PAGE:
An-Li Herring / 90.5 WESA

At least eight residents of a long-beleaguered apartment complex in Penn Hills will be forced to move out by Monday – the same day a moratorium that has protected Pennsylvania renters from eviction during the coronavirus crisis is set to expire

Chris Pizzello / AP

Under newly proposed legislation at Allegheny County Council, the county could join cities and states across the country in banning chokeholds and strangleholds. But as with previous attempts at county council to rein in the power of police, the bill’s impact could be limited by rules that bar the county from setting municipal police policy.

An-Li Herring / 90.5 WESA

Members of Black, Young, and Educated said on Monday that the recent arrest of a Black Lives Matter protester was part of an effort by Pittsburgh police to silence demonstrators. And they said the tactics officers used to make the Saturday arrest belie statements by city officials that safety is their top priority in monitoring protests.

Gene J. Puskar / AP

When Pennsylvania businesses shut down en masse on March 16 due to the coronavirus, Bloomfield resident Abbey Rideout lost both her jobs within a day. She had worked as a barista at Pittsburgh’s Tazza D’Oro and Crazy Mocha cafés, but nearly five months later, she’s still out of work – and now she's lost a crucial lifeline that helped keep her head above water.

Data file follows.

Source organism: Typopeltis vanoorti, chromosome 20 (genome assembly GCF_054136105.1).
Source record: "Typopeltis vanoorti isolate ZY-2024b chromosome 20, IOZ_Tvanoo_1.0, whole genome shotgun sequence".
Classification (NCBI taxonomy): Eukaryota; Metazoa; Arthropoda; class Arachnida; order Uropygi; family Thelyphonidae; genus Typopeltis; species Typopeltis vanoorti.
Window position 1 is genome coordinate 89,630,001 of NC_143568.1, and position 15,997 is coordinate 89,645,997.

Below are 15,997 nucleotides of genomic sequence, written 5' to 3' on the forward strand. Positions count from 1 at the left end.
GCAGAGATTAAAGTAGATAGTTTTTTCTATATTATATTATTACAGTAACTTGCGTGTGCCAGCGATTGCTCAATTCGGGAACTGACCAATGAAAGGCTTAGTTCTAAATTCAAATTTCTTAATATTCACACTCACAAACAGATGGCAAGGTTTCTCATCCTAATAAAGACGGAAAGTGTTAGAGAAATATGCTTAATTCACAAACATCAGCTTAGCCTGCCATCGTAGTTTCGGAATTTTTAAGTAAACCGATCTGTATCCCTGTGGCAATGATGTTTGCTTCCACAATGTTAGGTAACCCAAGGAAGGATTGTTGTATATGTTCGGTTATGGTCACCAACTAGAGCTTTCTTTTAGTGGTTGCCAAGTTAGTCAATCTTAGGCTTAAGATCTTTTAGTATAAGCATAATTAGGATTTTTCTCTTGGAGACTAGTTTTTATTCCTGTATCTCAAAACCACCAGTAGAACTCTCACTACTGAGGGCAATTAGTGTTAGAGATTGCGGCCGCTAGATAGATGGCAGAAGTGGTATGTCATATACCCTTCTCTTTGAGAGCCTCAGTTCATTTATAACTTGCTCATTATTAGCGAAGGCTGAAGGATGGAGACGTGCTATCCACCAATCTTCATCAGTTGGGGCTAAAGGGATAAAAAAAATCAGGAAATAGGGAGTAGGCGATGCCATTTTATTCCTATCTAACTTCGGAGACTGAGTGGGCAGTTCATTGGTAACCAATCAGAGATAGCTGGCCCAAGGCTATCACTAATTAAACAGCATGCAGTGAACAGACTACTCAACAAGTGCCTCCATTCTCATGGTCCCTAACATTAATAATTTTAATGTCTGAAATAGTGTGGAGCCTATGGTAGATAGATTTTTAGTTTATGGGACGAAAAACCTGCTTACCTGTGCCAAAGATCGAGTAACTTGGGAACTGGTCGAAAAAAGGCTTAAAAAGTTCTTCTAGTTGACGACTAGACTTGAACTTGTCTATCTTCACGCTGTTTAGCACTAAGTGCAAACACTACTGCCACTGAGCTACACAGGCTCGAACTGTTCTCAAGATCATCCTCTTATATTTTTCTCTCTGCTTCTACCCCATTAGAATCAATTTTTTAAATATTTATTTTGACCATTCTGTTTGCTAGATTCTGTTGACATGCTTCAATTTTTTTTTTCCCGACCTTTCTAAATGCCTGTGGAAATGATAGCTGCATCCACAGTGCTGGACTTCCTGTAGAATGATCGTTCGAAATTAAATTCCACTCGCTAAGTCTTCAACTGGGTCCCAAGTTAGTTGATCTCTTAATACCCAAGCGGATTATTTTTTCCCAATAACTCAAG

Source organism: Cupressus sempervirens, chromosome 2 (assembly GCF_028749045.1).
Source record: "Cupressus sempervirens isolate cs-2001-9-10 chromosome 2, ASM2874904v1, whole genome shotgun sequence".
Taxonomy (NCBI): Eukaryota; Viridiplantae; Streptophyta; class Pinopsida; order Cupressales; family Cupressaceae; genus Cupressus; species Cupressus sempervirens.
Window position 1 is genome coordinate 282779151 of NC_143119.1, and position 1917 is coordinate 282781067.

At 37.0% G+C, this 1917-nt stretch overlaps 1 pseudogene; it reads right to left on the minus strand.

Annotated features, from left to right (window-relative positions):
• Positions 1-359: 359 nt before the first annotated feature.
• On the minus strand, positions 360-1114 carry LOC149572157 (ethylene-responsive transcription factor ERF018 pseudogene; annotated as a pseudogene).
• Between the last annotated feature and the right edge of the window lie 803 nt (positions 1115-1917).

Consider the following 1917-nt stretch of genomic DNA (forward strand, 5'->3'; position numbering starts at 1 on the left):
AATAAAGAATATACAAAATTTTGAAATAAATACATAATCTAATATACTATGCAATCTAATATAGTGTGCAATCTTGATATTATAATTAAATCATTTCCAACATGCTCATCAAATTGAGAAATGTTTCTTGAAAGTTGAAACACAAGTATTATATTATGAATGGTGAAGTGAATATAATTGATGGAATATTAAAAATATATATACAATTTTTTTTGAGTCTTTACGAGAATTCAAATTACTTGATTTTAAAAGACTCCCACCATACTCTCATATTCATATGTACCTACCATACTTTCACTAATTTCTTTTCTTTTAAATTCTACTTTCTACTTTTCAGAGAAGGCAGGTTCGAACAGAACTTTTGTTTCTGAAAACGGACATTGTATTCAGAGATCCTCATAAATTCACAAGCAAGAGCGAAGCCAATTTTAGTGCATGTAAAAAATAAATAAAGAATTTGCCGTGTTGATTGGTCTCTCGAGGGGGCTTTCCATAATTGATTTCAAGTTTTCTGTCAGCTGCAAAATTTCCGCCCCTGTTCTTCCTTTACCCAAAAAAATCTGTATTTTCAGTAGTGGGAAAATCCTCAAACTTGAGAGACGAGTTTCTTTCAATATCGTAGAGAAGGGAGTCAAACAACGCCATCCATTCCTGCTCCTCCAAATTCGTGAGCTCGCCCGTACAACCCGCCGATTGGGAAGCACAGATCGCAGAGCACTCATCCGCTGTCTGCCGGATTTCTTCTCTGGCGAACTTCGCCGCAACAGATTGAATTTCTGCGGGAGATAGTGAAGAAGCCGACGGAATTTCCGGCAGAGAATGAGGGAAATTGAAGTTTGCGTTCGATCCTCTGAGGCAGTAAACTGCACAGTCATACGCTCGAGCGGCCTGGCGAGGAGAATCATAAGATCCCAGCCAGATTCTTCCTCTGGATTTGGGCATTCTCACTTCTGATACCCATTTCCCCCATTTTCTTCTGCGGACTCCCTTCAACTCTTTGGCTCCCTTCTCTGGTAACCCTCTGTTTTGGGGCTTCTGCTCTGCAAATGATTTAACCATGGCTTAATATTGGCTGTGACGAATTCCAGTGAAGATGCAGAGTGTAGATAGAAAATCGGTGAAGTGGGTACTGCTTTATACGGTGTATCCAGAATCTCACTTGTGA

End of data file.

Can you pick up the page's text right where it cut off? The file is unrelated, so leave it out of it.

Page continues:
Gene J. Puskar / AP

Local restaurant and bar owners plan to gather in Bethel Park Thursday to advance their own plan to manage the risk of COVID-19.

An-Li Herring / 90.5 WESA

Sitting in a grassy lot along Braddock’s main avenue, Jona Reyes dreams of restoring the energy that she says once coursed through the neighborhood. Since steel’s decline more than 30 years ago, the Mon Valley community has suffered from chronic disinvestment.

Marc Levy / AP

Pennsylvania is one of three states featured in a new report that details how probation and parole have swelled U.S. prison populations by “often [setting] people up to fail.” 

Ariel Worthy / 90.5 WESA

In the last week, Pittsburgh police have charged several leaders of local ‘Black Lives Matter’ protests. Those charged include Christian Carter, Nique Craft and Dena Stanley.

Katie Blackley / 90.5 WESA

The "Black Lives Matter" protests that have shut down Pittsburgh city streets every week for the past two months are led by a new generation of activists. Two organizers of the "Civil Saturday" demonstrations, Nick Anglin and Treasure Palmer, say their path to protesting started with feeling alienated as young Black people in the Pittsburgh area.

Jared Murphy / 90.5 WESA

While political insiders typically work behind the scenes to field candidates for elected office, Democratic Allegheny County councilor Bethany Hallam has taken to Twitter in her own recruitment effort.

Google Maps

Like legal aid offices across the country, western Pennsylvania’s Neighborhood Legal Services suffers from a chronic lack of resources.